Not to set myself or my ways of living higher than others, but I do have a need to be myself. I don’t like living in ways that seek to please others or be seen by others, ironic or not. Like many INFPs, most of my life has been a means of self-discovery. I care deeply about my inner morals and values. In an ironic way (one unrelated to ironic living), my personality has led me to needing to know my personality. I like the things I like, because I like them. I don’t watch the movies I watch to say that I’ve seen all of the Lord of the Rings movies; I don’t listen to music I listen to just to impress my friends with the lyrics I can quote.
Of course, in order to fully understand one’s taste, one must engage in activities or media that other people like. Part of me is typed by the tastes of society, and the other part of me is typed by personal tastes.
I genuinely like shows and movies like Doctor Who and Sherlock, books like the Mysterious Benedict Society and the Giver, and American foods like pizza, burgers, root beer, and apple pie. I like all of these things because those things are actually good and worthy of being liked. There are many people with those same tastes, and I often praise the things I like to friends and family who haven’t seen or read those things in order that they may enjoy the good content I enjoy.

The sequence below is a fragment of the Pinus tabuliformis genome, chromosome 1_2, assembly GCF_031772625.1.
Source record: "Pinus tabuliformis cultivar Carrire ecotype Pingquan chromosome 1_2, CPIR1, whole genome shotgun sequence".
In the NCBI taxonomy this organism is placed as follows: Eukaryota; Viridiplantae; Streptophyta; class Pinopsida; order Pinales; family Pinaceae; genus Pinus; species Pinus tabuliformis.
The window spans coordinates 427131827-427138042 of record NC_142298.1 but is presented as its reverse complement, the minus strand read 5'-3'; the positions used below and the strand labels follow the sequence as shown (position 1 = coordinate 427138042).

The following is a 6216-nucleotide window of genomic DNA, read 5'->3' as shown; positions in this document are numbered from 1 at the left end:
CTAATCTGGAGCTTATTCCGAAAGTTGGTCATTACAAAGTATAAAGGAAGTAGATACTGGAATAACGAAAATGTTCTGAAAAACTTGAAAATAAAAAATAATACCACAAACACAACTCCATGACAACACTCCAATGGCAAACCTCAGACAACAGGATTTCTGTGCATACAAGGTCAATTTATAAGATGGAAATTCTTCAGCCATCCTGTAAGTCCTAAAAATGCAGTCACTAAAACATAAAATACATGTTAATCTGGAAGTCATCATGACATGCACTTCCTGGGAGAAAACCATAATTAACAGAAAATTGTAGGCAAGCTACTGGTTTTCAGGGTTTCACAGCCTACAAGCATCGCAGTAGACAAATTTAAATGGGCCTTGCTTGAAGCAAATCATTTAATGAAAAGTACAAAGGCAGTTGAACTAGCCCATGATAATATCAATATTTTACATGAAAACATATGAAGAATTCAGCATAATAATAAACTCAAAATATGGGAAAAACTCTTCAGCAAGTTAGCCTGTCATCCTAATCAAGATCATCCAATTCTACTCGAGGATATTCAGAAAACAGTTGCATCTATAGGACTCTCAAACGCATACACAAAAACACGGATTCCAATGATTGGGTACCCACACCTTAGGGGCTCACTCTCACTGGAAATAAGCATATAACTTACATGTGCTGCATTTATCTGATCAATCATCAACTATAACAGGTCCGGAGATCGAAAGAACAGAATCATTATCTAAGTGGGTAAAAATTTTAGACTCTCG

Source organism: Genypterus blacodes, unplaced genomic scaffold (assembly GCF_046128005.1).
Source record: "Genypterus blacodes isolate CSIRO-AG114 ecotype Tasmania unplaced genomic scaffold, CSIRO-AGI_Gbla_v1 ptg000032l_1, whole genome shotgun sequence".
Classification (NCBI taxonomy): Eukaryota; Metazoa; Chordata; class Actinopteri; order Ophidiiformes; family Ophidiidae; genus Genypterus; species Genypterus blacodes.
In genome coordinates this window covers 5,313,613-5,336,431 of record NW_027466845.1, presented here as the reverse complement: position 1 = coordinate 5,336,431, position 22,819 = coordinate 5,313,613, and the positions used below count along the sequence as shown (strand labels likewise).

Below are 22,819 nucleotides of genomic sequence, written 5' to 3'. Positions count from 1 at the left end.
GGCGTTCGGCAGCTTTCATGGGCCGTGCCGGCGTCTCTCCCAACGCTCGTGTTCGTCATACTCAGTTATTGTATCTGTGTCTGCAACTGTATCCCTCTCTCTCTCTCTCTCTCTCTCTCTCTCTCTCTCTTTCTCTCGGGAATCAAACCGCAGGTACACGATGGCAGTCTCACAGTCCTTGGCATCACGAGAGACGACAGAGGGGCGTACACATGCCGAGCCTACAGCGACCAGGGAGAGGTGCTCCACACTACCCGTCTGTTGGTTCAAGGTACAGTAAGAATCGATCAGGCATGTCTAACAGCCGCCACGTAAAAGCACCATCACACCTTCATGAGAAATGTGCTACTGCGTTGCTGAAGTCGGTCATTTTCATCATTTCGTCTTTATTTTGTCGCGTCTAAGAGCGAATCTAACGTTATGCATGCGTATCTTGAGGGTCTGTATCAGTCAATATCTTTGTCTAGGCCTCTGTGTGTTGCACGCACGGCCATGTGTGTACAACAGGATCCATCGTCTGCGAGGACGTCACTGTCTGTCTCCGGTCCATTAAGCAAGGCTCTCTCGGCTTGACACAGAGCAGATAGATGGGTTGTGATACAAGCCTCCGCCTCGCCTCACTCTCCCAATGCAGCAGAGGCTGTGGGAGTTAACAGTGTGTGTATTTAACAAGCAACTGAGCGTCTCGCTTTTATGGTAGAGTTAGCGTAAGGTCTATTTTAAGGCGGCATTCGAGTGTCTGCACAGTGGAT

However, part of me is typed by the need to be unique. While I think that my need to be unique is only me immaturely trying to find “myself” and my tastes, it could be ironic living. While other people live ironically for the people around them, I want to be unique for personal reasons, such that, I don’t want to conform to the ideals and styles of the world. In my need to be unique, apart from society, I am relieved to find that some things I do enjoy to engage in are unique and deviant. Still, I want to live in my own meaningful manner. Maybe I am living ironically when I am trying to live meaningfully, and if so, I hope that I will mature in my style of living as I grow older.